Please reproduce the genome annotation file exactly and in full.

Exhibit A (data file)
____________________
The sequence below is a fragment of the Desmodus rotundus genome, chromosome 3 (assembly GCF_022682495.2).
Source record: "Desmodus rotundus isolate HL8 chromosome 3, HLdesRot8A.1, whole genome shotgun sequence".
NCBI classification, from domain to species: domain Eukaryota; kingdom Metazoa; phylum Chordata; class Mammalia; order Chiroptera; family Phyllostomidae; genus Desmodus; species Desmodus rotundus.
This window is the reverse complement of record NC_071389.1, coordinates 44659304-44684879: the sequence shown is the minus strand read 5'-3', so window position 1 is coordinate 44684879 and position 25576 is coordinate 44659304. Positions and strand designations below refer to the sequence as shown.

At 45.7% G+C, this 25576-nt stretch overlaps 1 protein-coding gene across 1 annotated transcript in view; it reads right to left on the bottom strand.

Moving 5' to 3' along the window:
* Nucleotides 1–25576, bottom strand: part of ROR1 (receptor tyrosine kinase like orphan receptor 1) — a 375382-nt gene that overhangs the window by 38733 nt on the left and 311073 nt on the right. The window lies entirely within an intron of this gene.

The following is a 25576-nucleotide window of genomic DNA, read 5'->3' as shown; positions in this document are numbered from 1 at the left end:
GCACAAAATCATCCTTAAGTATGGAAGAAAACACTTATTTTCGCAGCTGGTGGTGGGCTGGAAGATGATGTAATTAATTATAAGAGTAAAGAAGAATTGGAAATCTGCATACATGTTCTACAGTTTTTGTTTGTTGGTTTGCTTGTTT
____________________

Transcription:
The sequence below is a fragment of the Desmodus rotundus genome, chromosome 3 (assembly GCF_022682495.2).
Source record: "Desmodus rotundus isolate HL8 chromosome 3, HLdesRot8A.1, whole genome shotgun sequence".
NCBI classification, from domain to species: domain Eukaryota; kingdom Metazoa; phylum Chordata; class Mammalia; order Chiroptera; family Phyllostomidae; genus Desmodus; species Desmodus rotundus.
This window is the reverse complement of record NC_071389.1, coordinates 44659304-44684879: the sequence shown is the minus strand read 5'-3', so window position 1 is coordinate 44684879 and position 25576 is coordinate 44659304. Positions and strand designations below refer to the sequence as shown.

At 45.7% G+C, this 25576-nt stretch overlaps 1 protein-coding gene across 1 annotated transcript in view; it reads right to left on the bottom strand.

Moving 5' to 3' along the window:
* Nucleotides 1–25576, bottom strand: part of ROR1 (receptor tyrosine kinase like orphan receptor 1) — a 375382-nt gene that overhangs the window by 38733 nt on the left and 311073 nt on the right. The window lies entirely within an intron of this gene.

The following is a 25576-nucleotide window of genomic DNA, read 5'->3' as shown; positions in this document are numbered from 1 at the left end:
GCACAAAATCATCCTTAAGTATGGAAGAAAACACTTATTTTCGCAGCTGGTGGTGGGCTGGAAGATGATGTAATTAATTATAAGAGTAAAGAAGAATTGGAAATCTGCATACATGTTCTACAGTTTTTGTTTGTTGGTTTGCTTGTTT